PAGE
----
Fight the acedia!

Posted on October 26, 2020


One of my math tweeople shared this historical gem about “acedia” — a certain flavor of anxious listlessness. From it:

Evagrius of Pontus included acedia among the eight trains of thought that needed to be overcome by devout Christians. Among these, acedia was considered the most insidious. It attacked only after monks had conquered the sins of gluttony, fornication, avarice, sadness, anger, vainglory, and pride.

Alas, it literally got lost in translation to Latin and is now “sloth,” which isn’t the same (well, except when it is). Hmmm. I do appreciate the idea that it’s something to be *conquered,* tho’ it’s smile and eyeroll at the association with falling asleep while reading with a DEADLY SIN.

Reading _Failure to Disrupt_ and _Antiracism and Universal Design for Learing_ at the same time is truly frustrating. I want them to enmesh. I want to find people and build connections. It should be possible and I’ve got lots of matches to keep lighting but not finding the kindling to get somethign really burning. Today’s discussion — hopefully I won’t forget ! — is led by Dan Meyer , Chief Academic Officer at Desmos, who was a “subject matter expert” some years ago in an adult ed OER project I was in, and who impressed me when he *listened* to us and had ideas, but stated out front that he really didn’t know our world. This being unlike other SMEs (also with Stanford on their CV) who were there to convince us their products would solve our problems.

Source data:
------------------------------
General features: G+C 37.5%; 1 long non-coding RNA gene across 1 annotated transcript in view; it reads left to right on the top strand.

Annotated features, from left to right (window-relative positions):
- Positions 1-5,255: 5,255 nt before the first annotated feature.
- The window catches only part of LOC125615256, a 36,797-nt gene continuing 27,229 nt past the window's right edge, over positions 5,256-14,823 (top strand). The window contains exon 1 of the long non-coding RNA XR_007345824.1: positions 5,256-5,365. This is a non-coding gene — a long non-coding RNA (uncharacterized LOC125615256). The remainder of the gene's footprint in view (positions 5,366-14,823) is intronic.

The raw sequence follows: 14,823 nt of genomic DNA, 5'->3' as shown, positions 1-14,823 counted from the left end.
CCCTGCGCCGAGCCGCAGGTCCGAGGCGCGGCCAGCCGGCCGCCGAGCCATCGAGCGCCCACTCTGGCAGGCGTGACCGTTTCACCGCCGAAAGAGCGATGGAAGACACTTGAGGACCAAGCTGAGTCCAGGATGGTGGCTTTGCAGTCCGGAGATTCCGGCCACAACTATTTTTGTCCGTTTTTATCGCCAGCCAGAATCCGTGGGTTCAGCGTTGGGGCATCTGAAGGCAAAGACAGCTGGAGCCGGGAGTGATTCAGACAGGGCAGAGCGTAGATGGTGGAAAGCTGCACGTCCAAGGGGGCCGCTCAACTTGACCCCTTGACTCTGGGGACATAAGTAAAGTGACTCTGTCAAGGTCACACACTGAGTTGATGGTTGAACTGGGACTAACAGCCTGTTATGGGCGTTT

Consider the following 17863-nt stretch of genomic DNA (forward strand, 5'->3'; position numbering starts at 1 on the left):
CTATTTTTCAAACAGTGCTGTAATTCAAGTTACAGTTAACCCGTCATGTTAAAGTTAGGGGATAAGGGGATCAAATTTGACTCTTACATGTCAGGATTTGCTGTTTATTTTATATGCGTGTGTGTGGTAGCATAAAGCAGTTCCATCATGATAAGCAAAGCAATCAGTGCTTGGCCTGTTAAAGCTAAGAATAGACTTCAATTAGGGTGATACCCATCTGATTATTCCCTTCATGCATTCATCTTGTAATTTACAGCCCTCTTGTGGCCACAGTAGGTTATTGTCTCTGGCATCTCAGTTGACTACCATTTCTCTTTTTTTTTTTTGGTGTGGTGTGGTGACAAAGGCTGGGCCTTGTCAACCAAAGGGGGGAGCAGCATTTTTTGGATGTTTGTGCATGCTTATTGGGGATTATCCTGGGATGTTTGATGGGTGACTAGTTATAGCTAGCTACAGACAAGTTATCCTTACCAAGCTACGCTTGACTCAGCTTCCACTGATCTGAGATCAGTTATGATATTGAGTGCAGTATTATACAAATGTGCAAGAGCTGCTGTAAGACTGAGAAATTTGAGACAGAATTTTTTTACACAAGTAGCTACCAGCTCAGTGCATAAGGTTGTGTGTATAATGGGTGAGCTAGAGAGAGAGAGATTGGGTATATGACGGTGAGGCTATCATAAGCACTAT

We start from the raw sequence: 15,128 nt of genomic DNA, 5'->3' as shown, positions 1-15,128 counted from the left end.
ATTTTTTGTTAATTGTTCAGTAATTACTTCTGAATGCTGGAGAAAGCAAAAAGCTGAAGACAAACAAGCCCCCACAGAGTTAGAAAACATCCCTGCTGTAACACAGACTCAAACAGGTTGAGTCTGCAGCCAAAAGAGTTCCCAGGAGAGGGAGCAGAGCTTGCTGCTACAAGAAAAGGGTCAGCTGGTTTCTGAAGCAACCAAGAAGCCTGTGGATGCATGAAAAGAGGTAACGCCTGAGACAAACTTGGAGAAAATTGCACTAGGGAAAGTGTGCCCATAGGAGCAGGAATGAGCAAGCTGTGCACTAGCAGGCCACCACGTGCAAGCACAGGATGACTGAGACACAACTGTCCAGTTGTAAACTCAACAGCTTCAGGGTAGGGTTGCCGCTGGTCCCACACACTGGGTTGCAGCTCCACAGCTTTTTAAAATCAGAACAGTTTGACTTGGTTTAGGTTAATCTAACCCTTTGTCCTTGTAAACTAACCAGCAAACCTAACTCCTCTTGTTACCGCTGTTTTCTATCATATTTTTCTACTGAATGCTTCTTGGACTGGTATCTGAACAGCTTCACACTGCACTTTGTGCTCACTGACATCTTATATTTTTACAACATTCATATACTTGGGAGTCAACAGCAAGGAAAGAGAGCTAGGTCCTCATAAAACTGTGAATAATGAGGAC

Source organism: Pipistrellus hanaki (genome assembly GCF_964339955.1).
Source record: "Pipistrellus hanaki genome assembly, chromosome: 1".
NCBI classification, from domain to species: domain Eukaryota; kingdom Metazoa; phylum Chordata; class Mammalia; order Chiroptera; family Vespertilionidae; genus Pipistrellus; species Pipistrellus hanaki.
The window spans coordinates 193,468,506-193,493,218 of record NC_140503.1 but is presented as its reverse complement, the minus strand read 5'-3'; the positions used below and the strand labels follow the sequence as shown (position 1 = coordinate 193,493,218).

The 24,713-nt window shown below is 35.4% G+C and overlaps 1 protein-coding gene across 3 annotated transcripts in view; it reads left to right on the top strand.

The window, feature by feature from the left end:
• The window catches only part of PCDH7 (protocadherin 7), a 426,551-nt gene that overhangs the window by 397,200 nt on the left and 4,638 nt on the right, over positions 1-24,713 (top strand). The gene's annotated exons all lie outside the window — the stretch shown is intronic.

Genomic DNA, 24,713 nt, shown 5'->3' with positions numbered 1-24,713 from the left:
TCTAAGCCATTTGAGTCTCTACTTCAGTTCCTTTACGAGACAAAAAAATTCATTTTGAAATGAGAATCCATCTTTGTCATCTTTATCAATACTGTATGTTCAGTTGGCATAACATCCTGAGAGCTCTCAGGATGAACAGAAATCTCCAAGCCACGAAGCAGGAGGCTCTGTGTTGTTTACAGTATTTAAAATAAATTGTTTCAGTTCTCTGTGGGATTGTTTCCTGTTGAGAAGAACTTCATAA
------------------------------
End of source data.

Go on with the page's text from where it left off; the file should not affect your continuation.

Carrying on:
Oh, and Equity Unbound. That too. I hate being a spectator — but yes, that conference I’ve paid for. (Illinois Council Teachers of Mathematics opened its little conference on the weekend, I forgot about it and you have to pay them $35 to be member and see the stuff. A: I do *not* want the assault that will follow for the other monies NCTM will want, especially after the twitter snarkfest from on of their educelebs, and b: I’d rather support organizations making a real effort to be inclusive. )

But time to get into things…